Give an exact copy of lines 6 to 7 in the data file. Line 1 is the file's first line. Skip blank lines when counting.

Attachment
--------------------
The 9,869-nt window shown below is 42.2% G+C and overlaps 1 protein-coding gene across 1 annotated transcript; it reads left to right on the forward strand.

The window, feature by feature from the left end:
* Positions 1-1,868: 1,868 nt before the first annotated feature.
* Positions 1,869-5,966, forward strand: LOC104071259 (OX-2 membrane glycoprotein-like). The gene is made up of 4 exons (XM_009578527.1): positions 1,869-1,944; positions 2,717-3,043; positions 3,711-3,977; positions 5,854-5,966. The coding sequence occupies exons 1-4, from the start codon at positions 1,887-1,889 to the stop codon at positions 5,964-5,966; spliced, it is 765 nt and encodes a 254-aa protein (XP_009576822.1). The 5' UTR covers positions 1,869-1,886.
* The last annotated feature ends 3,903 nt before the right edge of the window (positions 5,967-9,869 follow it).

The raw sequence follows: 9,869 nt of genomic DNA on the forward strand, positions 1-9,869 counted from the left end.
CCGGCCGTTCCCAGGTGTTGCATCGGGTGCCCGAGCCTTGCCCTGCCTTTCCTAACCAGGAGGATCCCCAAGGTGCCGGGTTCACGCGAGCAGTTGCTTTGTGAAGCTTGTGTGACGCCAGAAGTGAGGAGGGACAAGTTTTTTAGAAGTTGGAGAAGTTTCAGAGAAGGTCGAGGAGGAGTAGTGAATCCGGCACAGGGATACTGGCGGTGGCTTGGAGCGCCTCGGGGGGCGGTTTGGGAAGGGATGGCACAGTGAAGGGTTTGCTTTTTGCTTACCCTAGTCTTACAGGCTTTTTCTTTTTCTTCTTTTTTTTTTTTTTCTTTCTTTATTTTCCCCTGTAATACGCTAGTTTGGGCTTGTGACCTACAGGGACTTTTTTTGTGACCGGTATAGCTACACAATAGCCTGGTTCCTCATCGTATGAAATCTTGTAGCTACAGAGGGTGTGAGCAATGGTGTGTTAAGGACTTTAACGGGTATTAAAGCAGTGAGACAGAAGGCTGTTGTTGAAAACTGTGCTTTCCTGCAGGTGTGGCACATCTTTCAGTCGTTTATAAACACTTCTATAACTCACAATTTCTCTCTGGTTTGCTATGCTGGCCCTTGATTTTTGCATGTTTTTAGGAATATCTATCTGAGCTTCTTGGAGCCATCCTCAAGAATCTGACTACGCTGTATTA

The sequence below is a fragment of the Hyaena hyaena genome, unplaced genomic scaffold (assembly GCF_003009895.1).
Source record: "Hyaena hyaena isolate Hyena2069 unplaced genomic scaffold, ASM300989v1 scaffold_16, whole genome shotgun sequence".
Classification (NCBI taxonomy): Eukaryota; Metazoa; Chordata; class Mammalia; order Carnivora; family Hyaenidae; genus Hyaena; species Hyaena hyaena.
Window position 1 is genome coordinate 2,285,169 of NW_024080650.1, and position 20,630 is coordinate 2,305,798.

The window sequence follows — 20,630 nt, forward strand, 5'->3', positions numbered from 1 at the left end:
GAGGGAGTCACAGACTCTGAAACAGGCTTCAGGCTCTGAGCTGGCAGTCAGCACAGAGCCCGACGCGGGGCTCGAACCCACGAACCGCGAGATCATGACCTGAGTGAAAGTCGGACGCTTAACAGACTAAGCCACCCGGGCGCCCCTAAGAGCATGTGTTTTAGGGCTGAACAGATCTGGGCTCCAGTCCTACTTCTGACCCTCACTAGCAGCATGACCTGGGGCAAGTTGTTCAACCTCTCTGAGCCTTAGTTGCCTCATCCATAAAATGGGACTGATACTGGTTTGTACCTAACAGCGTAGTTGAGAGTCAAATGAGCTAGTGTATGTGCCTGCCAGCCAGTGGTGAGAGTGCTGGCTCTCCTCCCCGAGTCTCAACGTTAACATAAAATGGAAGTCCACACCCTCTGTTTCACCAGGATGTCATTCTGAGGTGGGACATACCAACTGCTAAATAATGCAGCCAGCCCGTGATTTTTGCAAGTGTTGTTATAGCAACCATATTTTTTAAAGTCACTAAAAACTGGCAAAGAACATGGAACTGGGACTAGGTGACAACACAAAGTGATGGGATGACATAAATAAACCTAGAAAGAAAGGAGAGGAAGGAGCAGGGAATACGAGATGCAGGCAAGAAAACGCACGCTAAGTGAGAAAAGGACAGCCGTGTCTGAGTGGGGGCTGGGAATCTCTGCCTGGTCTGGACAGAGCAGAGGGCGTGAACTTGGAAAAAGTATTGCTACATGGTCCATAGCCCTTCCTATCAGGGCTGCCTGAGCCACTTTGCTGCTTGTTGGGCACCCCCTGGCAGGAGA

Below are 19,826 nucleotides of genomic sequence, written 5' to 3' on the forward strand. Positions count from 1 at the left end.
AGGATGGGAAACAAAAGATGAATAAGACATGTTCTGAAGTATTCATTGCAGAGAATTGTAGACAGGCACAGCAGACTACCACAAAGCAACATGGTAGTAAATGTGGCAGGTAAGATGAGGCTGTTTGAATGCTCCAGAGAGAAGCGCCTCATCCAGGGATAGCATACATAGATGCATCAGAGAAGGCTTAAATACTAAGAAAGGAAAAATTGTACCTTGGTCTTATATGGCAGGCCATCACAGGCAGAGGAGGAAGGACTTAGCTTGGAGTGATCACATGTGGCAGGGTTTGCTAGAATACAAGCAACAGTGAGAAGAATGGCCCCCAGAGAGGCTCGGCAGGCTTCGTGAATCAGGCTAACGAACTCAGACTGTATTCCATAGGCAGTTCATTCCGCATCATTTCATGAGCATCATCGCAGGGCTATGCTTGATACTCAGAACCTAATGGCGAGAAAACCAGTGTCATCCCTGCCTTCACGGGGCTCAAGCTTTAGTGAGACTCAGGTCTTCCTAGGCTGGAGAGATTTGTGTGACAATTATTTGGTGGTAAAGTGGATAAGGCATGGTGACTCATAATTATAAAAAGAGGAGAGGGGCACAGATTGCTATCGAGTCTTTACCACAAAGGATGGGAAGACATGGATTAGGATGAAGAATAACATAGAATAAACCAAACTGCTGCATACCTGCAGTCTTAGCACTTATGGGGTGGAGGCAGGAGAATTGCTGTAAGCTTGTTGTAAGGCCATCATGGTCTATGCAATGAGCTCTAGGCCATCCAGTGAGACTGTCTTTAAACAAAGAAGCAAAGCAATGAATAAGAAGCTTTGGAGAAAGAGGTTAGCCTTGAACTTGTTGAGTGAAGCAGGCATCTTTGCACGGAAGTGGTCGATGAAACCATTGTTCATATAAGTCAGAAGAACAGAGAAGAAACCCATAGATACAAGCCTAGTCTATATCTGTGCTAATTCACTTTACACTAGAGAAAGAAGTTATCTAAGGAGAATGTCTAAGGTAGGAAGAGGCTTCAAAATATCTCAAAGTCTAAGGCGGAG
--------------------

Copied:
The raw sequence follows: 9,869 nt of genomic DNA on the forward strand, positions 1-9,869 counted from the left end.
CCGGCCGTTCCCAGGTGTTGCATCGGGTGCCCGAGCCTTGCCCTGCCTTTCCTAACCAGGAGGATCCCCAAGGTGCCGGGTTCACGCGAGCAGTTGCTTTGTGAAGCTTGTGTGACGCCAGAAGTGAGGAGGGACAAGTTTTTTAGAAGTTGGAGAAGTTTCAGAGAAGGTCGAGGAGGAGTAGTGAATCCGGCACAGGGATACTGGCGGTGGCTTGGAGCGCCTCGGGGGGCGGTTTGGGAAGGGATGGCACAGTGAAGGGTTTGCTTTTTGCTTACCCTAGTCTTACAGGCTTTTTCTTTTTCTTCTTTTTTTTTTTTTTCTTTCTTTATTTTCCCCTGTAATACGCTAGTTTGGGCTTGTGACCTACAGGGACTTTTTTTGTGACCGGTATAGCTACACAATAGCCTGGTTCCTCATCGTATGAAATCTTGTAGCTACAGAGGGTGTGAGCAATGGTGTGTTAAGGACTTTAACGGGTATTAAAGCAGTGAGACAGAAGGCTGTTGTTGAAAACTGTGCTTTCCTGCAGGTGTGGCACATCTTTCAGTCGTTTATAAACACTTCTATAACTCACAATTTCTCTCTGGTTTGCTATGCTGGCCCTTGATTTTTGCATGTTTTTAGGAATATCTATCTGAGCTTCTTGGAGCCATCCTCAAGAATCTGACTACGCTGTATTA